Murray N. Rothbard’s book, “The Betrayal of the American Right“, is a disquisitional examination of what he terms the “two Rights, Old and New.” The Old right, which can loosely be said to exist as the Right wing of American politics from the mid-1930s to the 1950s, was defined purely as an opposition movement. The Old Right was in opposition to everything the New Deal and the war economy of WWI had imposed on American politics and society. Their opposition to big government, and believe it or not, war made them far more principled then conservatives today. Today’s conservatives have becomes yesterday’s progressives.

Fortunately, many conservatives today have admitted as much, even if nobody seems to have noticed. This is why they aptly self-title themselves neoconservatives. From Irving Kristol’s admission that neoconservatives don’t really mind big government to Charles Krauthammer’s unyielding support for American hegemony around the world, conservative intellectuals have no qualms supporting ultimately progressive policies and principles while cloaking them in the duplicitous label of “conservatism.”

Gone are the days when conservatives espoused limited government. In the first six years under a so-called “conservative” president, the Department of Education increased spending on K-12 education by 40% and on higher education by nearly as much. We live under the biggest government the world has ever seen, in all of history. And yet we hear conservatives calling for more government. They call for more spending on defense, more bases around the world, and more trade barriers against China. Forget the old phrase, “defend America first“, now its defend Kuwait first, or defend the Iraqis first. Conservatism has become just another side of the coin of progressivism. Sure, they’re not entirely happy with entitlement programs. But whereas conservatives used to support cutting the welfare state and giving the money back to the people, now they support cutting a little of the welfare state and make the warfare state larger!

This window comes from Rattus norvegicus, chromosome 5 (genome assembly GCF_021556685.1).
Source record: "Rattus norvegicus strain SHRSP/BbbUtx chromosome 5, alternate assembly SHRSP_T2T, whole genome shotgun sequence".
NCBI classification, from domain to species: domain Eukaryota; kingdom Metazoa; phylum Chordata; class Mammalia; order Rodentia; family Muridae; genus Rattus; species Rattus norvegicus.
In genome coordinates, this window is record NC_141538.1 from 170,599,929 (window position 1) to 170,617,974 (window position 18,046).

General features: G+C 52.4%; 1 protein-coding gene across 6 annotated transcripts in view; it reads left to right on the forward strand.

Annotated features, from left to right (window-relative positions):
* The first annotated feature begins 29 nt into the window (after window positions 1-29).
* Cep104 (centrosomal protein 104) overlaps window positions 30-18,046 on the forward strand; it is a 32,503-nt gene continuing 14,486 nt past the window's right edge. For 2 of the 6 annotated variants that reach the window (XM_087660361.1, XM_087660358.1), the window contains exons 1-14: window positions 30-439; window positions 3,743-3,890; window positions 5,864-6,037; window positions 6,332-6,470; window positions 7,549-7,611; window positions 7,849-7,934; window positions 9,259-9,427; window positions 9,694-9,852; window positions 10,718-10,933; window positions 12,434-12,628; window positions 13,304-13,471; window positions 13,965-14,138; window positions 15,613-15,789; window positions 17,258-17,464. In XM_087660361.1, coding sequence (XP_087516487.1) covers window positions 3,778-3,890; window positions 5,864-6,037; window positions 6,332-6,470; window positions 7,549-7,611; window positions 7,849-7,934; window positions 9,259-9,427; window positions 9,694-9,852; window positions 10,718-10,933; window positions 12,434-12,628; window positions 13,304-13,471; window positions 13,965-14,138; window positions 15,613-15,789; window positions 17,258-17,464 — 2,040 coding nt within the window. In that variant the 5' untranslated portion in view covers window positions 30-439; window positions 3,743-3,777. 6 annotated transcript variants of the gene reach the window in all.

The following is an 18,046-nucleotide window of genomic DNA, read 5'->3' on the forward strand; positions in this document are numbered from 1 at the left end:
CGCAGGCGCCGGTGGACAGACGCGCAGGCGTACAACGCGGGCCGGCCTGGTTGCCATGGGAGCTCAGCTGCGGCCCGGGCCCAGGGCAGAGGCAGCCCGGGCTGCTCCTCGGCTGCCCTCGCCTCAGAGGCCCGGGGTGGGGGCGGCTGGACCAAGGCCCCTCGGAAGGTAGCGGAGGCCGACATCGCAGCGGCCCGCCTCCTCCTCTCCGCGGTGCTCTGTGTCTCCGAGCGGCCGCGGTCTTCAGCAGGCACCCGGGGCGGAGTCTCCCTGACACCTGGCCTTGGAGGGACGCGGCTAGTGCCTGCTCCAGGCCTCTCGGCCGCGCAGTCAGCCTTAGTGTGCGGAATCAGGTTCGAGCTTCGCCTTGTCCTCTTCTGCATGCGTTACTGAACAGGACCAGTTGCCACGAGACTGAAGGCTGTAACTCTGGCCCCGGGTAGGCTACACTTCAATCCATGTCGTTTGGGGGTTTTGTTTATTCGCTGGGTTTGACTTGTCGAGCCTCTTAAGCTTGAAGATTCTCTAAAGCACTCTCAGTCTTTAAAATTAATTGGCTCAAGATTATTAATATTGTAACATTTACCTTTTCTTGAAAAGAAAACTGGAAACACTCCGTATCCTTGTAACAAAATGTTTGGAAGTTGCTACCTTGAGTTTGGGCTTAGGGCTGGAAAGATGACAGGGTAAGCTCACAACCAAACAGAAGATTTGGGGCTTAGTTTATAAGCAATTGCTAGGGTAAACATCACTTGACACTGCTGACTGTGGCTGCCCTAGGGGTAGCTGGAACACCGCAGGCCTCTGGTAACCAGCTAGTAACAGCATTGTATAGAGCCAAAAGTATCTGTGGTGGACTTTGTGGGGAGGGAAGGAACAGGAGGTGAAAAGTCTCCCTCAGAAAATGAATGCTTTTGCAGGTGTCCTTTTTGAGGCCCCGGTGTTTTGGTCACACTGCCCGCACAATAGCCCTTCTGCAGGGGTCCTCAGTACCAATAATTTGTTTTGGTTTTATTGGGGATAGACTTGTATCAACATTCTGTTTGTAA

As Patrick Buchanan put it, the choice before us is between an empire or a republic. We are bankrupt as it is, and are forced to borrow money from the Chinese to finance are ever growing foreign policy. Russell Kirk once said, “Not by force of arms are civilizations held together, but by subtle threads of moral and intellectual principle.” When will conservatives today realize this?